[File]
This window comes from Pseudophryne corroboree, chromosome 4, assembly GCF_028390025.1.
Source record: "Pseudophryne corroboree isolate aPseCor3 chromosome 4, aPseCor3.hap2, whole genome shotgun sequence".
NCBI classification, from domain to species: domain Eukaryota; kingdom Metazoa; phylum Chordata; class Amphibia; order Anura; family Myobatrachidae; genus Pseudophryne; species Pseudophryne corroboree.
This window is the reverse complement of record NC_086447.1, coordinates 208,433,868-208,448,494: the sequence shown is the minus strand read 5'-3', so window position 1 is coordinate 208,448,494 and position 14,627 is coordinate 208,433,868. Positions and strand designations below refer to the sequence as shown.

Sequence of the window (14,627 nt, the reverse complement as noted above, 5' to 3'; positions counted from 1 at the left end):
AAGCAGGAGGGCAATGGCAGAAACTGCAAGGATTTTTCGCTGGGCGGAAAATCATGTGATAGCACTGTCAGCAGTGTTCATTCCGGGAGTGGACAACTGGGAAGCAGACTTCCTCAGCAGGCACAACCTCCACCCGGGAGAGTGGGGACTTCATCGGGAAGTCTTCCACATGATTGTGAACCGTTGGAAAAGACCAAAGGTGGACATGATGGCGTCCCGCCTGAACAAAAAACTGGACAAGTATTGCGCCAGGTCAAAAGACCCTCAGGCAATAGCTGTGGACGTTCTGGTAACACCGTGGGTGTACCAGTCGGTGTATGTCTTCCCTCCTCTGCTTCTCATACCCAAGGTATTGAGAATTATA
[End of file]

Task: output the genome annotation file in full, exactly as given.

This window comes from Pseudophryne corroboree, chromosome 4, assembly GCF_028390025.1.
Source record: "Pseudophryne corroboree isolate aPseCor3 chromosome 4, aPseCor3.hap2, whole genome shotgun sequence".
NCBI classification, from domain to species: domain Eukaryota; kingdom Metazoa; phylum Chordata; class Amphibia; order Anura; family Myobatrachidae; genus Pseudophryne; species Pseudophryne corroboree.
This window is the reverse complement of record NC_086447.1, coordinates 208,433,868-208,448,494: the sequence shown is the minus strand read 5'-3', so window position 1 is coordinate 208,448,494 and position 14,627 is coordinate 208,433,868. Positions and strand designations below refer to the sequence as shown.

Sequence of the window (14,627 nt, the reverse complement as noted above, 5' to 3'; positions counted from 1 at the left end):
AAGCAGGAGGGCAATGGCAGAAACTGCAAGGATTTTTCGCTGGGCGGAAAATCATGTGATAGCACTGTCAGCAGTGTTCATTCCGGGAGTGGACAACTGGGAAGCAGACTTCCTCAGCAGGCACAACCTCCACCCGGGAGAGTGGGGACTTCATCGGGAAGTCTTCCACATGATTGTGAACCGTTGGAAAAGACCAAAGGTGGACATGATGGCGTCCCGCCTGAACAAAAAACTGGACAAGTATTGCGCCAGGTCAAAAGACCCTCAGGCAATAGCTGTGGACGTTCTGGTAACACCGTGGGTGTACCAGTCGGTGTATGTCTTCCCTCCTCTGCTTCTCATACCCAAGGTATTGAGAATTATA